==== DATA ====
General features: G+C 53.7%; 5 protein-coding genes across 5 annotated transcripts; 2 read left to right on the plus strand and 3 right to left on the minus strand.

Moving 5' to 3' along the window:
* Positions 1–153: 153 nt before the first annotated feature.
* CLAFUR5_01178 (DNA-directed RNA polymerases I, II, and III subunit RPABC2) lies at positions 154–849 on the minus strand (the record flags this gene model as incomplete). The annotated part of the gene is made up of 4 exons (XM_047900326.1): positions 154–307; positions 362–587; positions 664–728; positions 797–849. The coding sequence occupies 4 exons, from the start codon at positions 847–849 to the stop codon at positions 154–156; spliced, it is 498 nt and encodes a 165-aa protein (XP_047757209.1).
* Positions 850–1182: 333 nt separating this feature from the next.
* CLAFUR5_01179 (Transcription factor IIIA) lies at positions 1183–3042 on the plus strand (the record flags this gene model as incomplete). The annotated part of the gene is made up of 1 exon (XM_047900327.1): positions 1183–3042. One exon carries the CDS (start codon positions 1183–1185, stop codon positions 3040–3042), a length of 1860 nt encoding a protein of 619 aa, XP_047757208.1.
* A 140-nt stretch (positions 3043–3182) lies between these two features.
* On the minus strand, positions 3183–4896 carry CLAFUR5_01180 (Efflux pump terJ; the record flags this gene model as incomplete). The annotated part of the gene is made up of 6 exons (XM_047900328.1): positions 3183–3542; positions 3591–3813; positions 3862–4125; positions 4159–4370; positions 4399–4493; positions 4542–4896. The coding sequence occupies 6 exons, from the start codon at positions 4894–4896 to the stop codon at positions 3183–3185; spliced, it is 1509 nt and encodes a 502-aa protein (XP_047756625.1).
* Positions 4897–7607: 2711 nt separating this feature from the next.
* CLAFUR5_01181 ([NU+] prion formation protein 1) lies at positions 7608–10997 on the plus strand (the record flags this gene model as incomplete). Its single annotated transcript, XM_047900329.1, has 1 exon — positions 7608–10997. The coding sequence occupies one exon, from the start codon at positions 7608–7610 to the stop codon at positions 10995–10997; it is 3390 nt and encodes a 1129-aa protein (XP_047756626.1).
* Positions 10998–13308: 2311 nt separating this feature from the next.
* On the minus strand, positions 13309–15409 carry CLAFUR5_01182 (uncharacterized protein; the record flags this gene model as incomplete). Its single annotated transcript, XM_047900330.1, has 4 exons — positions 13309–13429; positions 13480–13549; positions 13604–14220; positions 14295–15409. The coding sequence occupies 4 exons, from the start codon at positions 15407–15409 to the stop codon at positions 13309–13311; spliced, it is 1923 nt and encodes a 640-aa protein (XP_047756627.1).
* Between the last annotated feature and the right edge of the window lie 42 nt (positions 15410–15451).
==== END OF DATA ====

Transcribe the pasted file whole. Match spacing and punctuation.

General features: G+C 53.7%; 5 protein-coding genes across 5 annotated transcripts; 2 read left to right on the plus strand and 3 right to left on the minus strand.

Moving 5' to 3' along the window:
* Positions 1–153: 153 nt before the first annotated feature.
* CLAFUR5_01178 (DNA-directed RNA polymerases I, II, and III subunit RPABC2) lies at positions 154–849 on the minus strand (the record flags this gene model as incomplete). The annotated part of the gene is made up of 4 exons (XM_047900326.1): positions 154–307; positions 362–587; positions 664–728; positions 797–849. The coding sequence occupies 4 exons, from the start codon at positions 847–849 to the stop codon at positions 154–156; spliced, it is 498 nt and encodes a 165-aa protein (XP_047757209.1).
* Positions 850–1182: 333 nt separating this feature from the next.
* CLAFUR5_01179 (Transcription factor IIIA) lies at positions 1183–3042 on the plus strand (the record flags this gene model as incomplete). The annotated part of the gene is made up of 1 exon (XM_047900327.1): positions 1183–3042. One exon carries the CDS (start codon positions 1183–1185, stop codon positions 3040–3042), a length of 1860 nt encoding a protein of 619 aa, XP_047757208.1.
* A 140-nt stretch (positions 3043–3182) lies between these two features.
* On the minus strand, positions 3183–4896 carry CLAFUR5_01180 (Efflux pump terJ; the record flags this gene model as incomplete). The annotated part of the gene is made up of 6 exons (XM_047900328.1): positions 3183–3542; positions 3591–3813; positions 3862–4125; positions 4159–4370; positions 4399–4493; positions 4542–4896. The coding sequence occupies 6 exons, from the start codon at positions 4894–4896 to the stop codon at positions 3183–3185; spliced, it is 1509 nt and encodes a 502-aa protein (XP_047756625.1).
* Positions 4897–7607: 2711 nt separating this feature from the next.
* CLAFUR5_01181 ([NU+] prion formation protein 1) lies at positions 7608–10997 on the plus strand (the record flags this gene model as incomplete). Its single annotated transcript, XM_047900329.1, has 1 exon — positions 7608–10997. The coding sequence occupies one exon, from the start codon at positions 7608–7610 to the stop codon at positions 10995–10997; it is 3390 nt and encodes a 1129-aa protein (XP_047756626.1).
* Positions 10998–13308: 2311 nt separating this feature from the next.
* On the minus strand, positions 13309–15409 carry CLAFUR5_01182 (uncharacterized protein; the record flags this gene model as incomplete). Its single annotated transcript, XM_047900330.1, has 4 exons — positions 13309–13429; positions 13480–13549; positions 13604–14220; positions 14295–15409. The coding sequence occupies 4 exons, from the start codon at positions 15407–15409 to the stop codon at positions 13309–13311; spliced, it is 1923 nt and encodes a 640-aa protein (XP_047756627.1).
* Between the last annotated feature and the right edge of the window lie 42 nt (positions 15410–15451).